LOS ANGELES (Reuters) - Bill Cosby’s star on the Hollywood Walk of Fame will not be removed, organizers said on Thursday, but other honors given to the beleaguered comedian came under assault in the face of mounting sexual abuse allegations against him.
“The Hollywood Walk of Fame is a registered historic landmark. Once a star has been added to the Walk, it is considered a part of the historic fabric of the Hollywood Walk of Fame. Because of this, we have never removed a star from the Walk,” Leron Gubler, president of the Hollywood Chamber of Commerce which administers the iconic pink and gold stars, said in a statement.
Gubler was responding to a call from a small Los Angeles activist group following Cosby’s admission 10 years ago that he obtained powerful sedatives with the aim of giving them to women to have sex.
More than 2,500 entertainers have stars placed in the sidewalk of the 1.3-mile (2-km) attraction in Hollywood.
The career of the once beloved star of TV comedy “The Cosby Show” has been wrecked by allegations from more than 40 women who say Cosby drugged and sexually assaulted them.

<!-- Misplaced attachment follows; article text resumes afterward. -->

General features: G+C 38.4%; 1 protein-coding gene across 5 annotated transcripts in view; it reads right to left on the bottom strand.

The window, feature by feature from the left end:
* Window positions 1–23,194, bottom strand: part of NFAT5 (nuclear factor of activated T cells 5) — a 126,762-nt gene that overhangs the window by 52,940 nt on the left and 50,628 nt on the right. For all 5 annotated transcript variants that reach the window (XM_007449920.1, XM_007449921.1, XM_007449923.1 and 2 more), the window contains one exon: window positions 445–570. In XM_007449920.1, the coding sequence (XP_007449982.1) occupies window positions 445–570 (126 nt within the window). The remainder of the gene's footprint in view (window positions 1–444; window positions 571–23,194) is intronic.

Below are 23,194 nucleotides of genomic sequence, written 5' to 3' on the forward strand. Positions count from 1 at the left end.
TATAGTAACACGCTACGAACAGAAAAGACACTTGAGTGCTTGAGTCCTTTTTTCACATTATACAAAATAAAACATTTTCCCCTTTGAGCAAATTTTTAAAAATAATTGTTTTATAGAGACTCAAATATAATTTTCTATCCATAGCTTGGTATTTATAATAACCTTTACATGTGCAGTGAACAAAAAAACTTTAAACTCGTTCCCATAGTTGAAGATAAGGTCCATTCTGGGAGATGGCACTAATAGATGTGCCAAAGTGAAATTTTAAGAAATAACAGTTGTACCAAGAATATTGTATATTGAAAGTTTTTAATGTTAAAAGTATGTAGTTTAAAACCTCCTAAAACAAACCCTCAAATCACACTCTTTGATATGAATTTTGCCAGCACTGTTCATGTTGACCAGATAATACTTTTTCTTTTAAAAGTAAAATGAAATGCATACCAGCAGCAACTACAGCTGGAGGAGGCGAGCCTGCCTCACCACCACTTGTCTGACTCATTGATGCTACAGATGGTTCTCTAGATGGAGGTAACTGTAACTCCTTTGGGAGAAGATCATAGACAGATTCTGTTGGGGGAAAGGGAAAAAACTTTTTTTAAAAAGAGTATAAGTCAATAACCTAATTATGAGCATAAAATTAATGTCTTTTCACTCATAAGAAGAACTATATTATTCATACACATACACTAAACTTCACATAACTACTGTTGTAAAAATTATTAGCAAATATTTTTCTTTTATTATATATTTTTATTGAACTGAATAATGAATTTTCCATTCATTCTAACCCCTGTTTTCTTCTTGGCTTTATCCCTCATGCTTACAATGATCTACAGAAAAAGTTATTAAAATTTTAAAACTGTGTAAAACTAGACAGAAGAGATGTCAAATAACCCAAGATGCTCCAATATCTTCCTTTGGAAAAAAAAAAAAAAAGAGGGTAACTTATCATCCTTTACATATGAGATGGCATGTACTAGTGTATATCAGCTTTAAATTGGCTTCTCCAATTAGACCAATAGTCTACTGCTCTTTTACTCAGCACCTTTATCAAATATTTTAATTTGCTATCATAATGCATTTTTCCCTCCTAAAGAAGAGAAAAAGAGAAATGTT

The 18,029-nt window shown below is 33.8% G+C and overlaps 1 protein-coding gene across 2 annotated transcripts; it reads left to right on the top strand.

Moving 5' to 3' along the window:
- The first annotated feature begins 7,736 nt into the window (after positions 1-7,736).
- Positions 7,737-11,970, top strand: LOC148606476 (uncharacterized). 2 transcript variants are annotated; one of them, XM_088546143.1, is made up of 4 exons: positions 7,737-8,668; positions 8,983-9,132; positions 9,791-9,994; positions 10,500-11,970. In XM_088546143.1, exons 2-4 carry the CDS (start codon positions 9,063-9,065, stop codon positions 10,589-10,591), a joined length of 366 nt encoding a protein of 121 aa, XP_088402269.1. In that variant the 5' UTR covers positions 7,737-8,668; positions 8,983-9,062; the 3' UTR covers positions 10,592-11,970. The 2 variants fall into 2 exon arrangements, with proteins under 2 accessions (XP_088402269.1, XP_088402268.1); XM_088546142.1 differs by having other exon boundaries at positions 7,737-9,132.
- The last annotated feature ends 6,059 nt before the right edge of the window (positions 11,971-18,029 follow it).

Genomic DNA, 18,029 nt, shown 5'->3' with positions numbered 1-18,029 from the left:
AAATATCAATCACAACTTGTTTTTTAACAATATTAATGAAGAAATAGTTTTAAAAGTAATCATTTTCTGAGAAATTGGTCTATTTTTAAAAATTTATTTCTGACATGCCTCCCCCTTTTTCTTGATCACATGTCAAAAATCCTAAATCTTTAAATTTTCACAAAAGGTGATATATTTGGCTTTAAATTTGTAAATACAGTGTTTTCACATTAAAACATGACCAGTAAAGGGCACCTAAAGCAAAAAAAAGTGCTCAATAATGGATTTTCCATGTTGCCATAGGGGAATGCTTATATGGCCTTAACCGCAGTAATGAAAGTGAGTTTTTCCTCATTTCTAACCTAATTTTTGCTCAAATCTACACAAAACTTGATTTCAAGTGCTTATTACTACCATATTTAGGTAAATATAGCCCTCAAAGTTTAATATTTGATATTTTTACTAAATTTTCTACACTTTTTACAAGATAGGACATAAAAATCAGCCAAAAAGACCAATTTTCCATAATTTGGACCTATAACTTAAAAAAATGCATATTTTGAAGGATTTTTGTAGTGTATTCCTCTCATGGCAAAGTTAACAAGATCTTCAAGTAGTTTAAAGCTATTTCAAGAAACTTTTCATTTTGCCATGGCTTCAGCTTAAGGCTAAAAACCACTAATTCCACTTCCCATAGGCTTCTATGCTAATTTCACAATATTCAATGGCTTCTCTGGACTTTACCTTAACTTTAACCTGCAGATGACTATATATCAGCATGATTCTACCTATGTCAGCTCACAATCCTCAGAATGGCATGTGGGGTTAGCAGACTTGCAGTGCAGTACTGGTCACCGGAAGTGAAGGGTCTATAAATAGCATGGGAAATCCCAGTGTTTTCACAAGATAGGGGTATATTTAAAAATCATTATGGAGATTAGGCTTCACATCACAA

Crosby, 77, has not been criminally charged and his attorneys have denied the allegations.
Cosby’s Presidential Medal of Freedom, awarded in 2002, has also been questioned. A national non-profit on sexual assault prevention, PAVE, had gathered some 2,900 signatures by Thursday in a petition asking the White House to revoke the medal. Some 100,000 signatures are needed before the White House will review such petitions.
White House spokesman Josh Earnest on Wednesday told reporters he did not know whether it was legally possible to revoke a Presidential Medal of Freedom.
“This administration has been very focused on countering sexual assault and doing so in a variety of settings,” Earnest said.
In Cosby’s hometown of Philadelphia, a 2008 mural featuring the entertainer alongside late South African leader Nelson Mandela and other black heroes is expected to be removed.
Cari Feiler Bender, a spokeswoman for the Philadelphia Mural Arts Program, said the work was already deteriorating, but that this week’s unsealed 2005 testimony on the sedatives is expediting considerations for its removal.
“Before it was just allegations and now there are facts,” Bender said adding, “you could be on the fence earlier, but it’s hard to be on the fence now.”
Reporting by Katherine Davis Young in Los Angeles, Elizabeth Daley in Philadelphia and Emily Stephenson in Washington; Editing by Jill Serjeant and Eric Beech